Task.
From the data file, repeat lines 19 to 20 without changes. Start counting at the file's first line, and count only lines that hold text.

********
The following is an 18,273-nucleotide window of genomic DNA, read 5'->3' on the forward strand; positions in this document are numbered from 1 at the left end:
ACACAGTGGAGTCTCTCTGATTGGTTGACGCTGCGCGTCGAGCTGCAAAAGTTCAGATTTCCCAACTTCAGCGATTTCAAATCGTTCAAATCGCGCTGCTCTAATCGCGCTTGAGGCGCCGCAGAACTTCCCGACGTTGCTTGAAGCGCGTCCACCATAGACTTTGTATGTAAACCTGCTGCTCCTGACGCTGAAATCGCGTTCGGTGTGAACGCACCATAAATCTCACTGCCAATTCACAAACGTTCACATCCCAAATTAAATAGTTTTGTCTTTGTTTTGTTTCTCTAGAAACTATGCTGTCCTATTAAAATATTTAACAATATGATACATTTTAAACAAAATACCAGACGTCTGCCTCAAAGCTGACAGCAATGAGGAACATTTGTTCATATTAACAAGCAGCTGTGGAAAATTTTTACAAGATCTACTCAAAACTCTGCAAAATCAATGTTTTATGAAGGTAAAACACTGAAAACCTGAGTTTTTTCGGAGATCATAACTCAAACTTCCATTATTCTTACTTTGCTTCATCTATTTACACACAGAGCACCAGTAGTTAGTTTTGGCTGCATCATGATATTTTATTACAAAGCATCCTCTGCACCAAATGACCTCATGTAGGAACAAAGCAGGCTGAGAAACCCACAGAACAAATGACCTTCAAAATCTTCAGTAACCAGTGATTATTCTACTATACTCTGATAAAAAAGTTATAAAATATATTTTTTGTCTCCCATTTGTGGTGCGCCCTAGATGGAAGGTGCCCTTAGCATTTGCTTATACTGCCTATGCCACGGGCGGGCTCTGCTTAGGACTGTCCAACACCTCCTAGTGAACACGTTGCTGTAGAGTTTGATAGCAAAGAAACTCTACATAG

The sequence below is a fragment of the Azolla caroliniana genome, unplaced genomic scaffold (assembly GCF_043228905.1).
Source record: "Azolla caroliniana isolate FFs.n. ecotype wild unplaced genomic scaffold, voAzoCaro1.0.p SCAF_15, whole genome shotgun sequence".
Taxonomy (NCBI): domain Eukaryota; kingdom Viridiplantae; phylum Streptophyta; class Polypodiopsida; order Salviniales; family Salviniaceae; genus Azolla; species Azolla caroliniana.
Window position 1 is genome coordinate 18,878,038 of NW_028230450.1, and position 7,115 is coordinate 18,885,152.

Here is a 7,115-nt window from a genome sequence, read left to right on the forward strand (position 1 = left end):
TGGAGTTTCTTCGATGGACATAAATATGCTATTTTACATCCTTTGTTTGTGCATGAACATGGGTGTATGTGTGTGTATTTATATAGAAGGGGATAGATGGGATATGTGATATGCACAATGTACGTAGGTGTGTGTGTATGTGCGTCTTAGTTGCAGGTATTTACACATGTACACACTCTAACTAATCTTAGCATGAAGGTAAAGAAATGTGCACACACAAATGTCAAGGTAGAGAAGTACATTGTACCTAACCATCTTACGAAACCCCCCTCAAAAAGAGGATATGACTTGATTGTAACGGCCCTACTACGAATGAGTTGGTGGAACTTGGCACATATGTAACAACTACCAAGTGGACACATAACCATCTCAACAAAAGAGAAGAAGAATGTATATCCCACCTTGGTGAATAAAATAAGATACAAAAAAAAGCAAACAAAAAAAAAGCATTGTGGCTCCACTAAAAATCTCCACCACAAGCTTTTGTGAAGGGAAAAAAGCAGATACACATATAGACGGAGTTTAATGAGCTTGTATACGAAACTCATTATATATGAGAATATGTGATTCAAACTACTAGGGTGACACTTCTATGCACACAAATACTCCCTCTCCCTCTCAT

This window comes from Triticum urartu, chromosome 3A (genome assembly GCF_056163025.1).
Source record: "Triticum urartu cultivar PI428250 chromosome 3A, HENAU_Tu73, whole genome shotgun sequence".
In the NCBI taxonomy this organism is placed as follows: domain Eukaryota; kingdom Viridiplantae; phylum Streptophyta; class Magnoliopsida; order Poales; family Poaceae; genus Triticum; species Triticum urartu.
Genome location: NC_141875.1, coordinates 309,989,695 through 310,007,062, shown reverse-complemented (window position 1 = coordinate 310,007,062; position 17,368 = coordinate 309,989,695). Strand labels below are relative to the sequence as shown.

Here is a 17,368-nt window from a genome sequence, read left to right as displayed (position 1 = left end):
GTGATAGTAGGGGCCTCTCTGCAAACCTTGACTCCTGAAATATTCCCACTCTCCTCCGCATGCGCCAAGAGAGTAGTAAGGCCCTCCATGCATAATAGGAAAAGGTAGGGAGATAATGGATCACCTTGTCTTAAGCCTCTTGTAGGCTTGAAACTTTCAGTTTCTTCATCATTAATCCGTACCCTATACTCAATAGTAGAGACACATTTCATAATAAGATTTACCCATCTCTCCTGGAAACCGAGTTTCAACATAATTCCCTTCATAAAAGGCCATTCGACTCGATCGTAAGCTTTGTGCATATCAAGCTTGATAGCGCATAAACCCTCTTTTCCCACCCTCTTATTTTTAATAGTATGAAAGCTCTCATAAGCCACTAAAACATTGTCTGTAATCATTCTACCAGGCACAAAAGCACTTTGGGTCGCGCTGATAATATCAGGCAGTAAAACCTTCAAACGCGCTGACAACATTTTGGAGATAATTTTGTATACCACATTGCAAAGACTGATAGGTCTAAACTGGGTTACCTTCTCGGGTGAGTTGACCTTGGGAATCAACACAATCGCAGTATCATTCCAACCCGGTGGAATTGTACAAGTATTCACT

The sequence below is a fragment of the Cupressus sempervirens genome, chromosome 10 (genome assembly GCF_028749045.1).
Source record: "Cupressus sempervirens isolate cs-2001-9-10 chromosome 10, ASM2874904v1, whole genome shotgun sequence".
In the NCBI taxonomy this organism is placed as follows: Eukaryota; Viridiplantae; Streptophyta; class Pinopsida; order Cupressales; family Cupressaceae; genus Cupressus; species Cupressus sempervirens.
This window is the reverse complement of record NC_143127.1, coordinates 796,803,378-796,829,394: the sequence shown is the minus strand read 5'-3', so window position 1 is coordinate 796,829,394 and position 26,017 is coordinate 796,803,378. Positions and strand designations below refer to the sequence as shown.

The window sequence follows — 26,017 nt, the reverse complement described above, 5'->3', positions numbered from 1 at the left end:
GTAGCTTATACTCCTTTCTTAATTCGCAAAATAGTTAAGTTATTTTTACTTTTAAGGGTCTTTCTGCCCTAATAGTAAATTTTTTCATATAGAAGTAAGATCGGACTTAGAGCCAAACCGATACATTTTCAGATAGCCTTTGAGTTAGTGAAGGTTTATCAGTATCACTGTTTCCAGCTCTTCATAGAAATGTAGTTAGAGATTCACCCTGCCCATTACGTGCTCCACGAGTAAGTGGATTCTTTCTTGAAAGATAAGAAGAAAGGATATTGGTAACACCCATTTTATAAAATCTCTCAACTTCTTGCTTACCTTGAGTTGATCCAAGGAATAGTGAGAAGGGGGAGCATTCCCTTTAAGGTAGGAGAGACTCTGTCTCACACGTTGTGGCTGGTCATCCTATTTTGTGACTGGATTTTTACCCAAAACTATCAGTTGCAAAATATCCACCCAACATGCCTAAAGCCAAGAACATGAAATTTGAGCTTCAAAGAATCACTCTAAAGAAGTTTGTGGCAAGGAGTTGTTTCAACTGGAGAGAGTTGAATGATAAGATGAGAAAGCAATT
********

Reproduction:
The window sequence follows — 26,017 nt, the reverse complement described above, 5'->3', positions numbered from 1 at the left end:
GTAGCTTATACTCCTTTCTTAATTCGCAAAATAGTTAAGTTATTTTTACTTTTAAGGGTCTTTCTGCCCTAATAGTAAATTTTTTCATATAGAAGTAAGATCGGACTTAGAGCCAAACCGATACATTTTCAGATAGCCTTTGAGTTAGTGAAGGTTTATCAGTATCACTGTTTCCAGCTCTTCATAGAAATGTAGTTAGAGATTCACCCTGCCCATTACGTGCTCCACGAGTAAGTGGATTCTTTCTTGAAAGATAAGAAGAAAGGATATTGGTAACACCCATTTTATAAAATCTCTCAACTTCTTGCTTACCTTGAGTTGATCCAAGGAATAGTGAGAAGGGGGAGCATTCCCTTTAAGGTAGGAGAGACTCTGTCTCACACGTTGTGGCTGGTCATCCTATTTTGTGACTGGATTTTTACCCAAAACTATCAGTTGCAAAATATCCACCCAACATGCCTAAAGCCAAGAACATGAAATTTGAGCTTCAAAGAATCACTCTAAAGAAGTTTGTGGCAAGGAGTTGTTTCAACTGGAGAGAGTTGAATGATAAGATGAGAAAGCAATT